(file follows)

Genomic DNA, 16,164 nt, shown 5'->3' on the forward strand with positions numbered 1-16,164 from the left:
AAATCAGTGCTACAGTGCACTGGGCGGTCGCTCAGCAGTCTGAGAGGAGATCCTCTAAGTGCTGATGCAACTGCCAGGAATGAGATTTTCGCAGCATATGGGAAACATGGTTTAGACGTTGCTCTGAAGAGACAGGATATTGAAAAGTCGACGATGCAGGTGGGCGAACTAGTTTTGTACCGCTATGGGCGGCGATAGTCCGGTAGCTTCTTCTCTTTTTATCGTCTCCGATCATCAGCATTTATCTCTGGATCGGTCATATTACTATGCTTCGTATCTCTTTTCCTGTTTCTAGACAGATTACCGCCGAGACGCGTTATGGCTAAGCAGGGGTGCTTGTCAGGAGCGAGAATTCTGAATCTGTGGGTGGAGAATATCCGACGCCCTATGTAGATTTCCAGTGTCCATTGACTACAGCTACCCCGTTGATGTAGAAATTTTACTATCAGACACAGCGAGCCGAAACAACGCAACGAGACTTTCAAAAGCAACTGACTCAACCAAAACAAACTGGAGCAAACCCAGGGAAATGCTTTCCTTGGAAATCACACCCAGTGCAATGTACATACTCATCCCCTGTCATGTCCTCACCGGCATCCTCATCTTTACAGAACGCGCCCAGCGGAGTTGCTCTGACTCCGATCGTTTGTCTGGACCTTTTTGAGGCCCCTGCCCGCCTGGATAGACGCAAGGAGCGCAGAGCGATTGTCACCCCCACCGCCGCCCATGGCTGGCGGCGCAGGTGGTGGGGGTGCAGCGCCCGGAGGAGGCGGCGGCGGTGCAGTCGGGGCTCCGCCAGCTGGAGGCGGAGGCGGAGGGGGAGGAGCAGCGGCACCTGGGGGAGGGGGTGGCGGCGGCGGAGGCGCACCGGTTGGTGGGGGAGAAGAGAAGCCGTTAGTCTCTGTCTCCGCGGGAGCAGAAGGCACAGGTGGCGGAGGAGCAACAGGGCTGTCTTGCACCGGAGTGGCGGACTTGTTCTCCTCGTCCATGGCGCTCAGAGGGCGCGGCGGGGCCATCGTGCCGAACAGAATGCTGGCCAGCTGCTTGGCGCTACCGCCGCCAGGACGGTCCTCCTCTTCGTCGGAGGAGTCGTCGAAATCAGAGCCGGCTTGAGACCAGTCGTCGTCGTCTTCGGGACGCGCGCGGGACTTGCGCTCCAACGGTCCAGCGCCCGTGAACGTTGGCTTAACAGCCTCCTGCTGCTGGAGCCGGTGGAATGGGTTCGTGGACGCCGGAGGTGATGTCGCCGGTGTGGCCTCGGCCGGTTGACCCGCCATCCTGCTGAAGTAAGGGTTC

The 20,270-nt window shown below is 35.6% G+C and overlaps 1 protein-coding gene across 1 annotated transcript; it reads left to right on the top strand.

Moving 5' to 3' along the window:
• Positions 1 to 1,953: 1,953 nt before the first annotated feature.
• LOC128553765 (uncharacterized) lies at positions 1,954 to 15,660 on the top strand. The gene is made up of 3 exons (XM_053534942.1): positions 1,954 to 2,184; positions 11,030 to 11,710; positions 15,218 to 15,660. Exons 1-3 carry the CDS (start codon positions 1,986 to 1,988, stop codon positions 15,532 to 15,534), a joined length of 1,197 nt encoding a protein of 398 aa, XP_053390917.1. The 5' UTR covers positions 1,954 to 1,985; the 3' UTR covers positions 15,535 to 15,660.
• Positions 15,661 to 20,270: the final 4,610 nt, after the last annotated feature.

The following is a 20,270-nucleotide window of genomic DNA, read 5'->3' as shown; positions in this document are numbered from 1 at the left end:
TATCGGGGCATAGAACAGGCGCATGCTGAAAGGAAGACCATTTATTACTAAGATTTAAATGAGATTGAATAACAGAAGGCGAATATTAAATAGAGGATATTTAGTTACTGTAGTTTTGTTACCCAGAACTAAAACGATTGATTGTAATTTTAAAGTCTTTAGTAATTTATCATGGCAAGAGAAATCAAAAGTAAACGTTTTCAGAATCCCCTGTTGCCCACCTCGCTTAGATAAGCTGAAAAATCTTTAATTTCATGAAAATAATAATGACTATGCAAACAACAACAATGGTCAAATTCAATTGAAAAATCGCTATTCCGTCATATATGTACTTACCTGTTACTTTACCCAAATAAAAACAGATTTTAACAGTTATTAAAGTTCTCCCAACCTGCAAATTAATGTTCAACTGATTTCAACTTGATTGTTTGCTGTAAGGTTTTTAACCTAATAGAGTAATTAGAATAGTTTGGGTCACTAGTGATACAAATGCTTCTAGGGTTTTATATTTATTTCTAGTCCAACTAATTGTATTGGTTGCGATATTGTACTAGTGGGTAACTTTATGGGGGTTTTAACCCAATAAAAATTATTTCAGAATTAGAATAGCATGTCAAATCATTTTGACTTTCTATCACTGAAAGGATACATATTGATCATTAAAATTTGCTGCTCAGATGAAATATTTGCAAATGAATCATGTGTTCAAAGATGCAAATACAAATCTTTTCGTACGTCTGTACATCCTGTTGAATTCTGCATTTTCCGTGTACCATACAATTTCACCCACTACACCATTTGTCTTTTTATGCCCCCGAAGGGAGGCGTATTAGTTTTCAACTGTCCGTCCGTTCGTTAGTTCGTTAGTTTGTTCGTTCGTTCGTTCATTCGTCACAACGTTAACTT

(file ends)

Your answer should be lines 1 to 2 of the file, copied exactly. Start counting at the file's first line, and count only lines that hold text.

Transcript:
Genomic DNA, 16,164 nt, shown 5'->3' on the forward strand with positions numbered 1-16,164 from the left:
AAATCAGTGCTACAGTGCACTGGGCGGTCGCTCAGCAGTCTGAGAGGAGATCCTCTAAGTGCTGATGCAACTGCCAGGAATGAGATTTTCGCAGCATATGGGAAACATGGTTTAGACGTTGCTCTGAAGAGACAGGATATTGAAAAGTCGACGATGCAGGTGGGCGAACTAGTTTTGTACCGCTATGGGCGGCGATAGTCCGGTAGCTTCTTCTCTTTTTATCGTCTCCGATCATCAGCATTTATCTCTGGATCGGTCATATTACTATGCTTCGTATCTCTTTTCCTGTTTCTAGACAGATTACCGCCGAGACGCGTTATGGCTAAGCAGGGGTGCTTGTCAGGAGCGAGAATTCTGAATCTGTGGGTGGAGAATATCCGACGCCCTATGTAGATTTCCAGTGTCCATTGACTACAGCTACCCCGTTGATGTAGAAATTTTACTATCAGACACAGCGAGCCGAAACAACGCAACGAGACTTTCAAAAGCAACTGACTCAACCAAAACAAACTGGAGCAAACCCAGGGAAATGCTTTCCTTGGAAATCACACCCAGTGCAATGTACATACTCATCCCCTGTCATGTCCTCACCGGCATCCTCATCTTTACAGAACGCGCCCAGCGGAGTTGCTCTGACTCCGATCGTTTGTCTGGACCTTTTTGAGGCCCCTGCCCGCCTGGATAGACGCAAGGAGCGCAGAGCGATTGTCACCCCCACCGCCGCCCATGGCTGGCGGCGCAGGTGGTGGGGGTGCAGCGCCCGGAGGAGGCGGCGGCGGTGCAGTCGGGGCTCCGCCAGCTGGAGGCGGAGGCGGAGGGGGAGGAGCAGCGGCACCTGGGGGAGGGGGTGGCGGCGGCGGAGGCGCACCGGTTGGTGGGGGAGAAGAGAAGCCGTTAGTCTCTGTCTCCGCGGGAGCAGAAGGCACAGGTGGCGGAGGAGCAACAGGGCTGTCTTGCACCGGAGTGGCGGACTTGTTCTCCTCGTCCATGGCGCTCAGAGGGCGCGGCGGGGCCATCGTGCCGAACAGAATGCTGGCCAGCTGCTTGGCGCTACCGCCGCCAGGACGGTCCTCCTCTTCGTCGGAGGAGTCGTCGAAATCAGAGCCGGCTTGAGACCAGTCGTCGTCGTCTTCGGGACGCGCGCGGGACTTGCGCTCCAACGGTCCAGCGCCCGTGAACGTTGGCTTAACAGCCTCCTGCTGCTGGAGCCGGTGGAATGGGTTCGTGGACGCCGGAGGTGATGTCGCCGGTGTGGCCTCGGCCGGTTGACCCGCCATCCTGCTGAAGTAAGGGTTC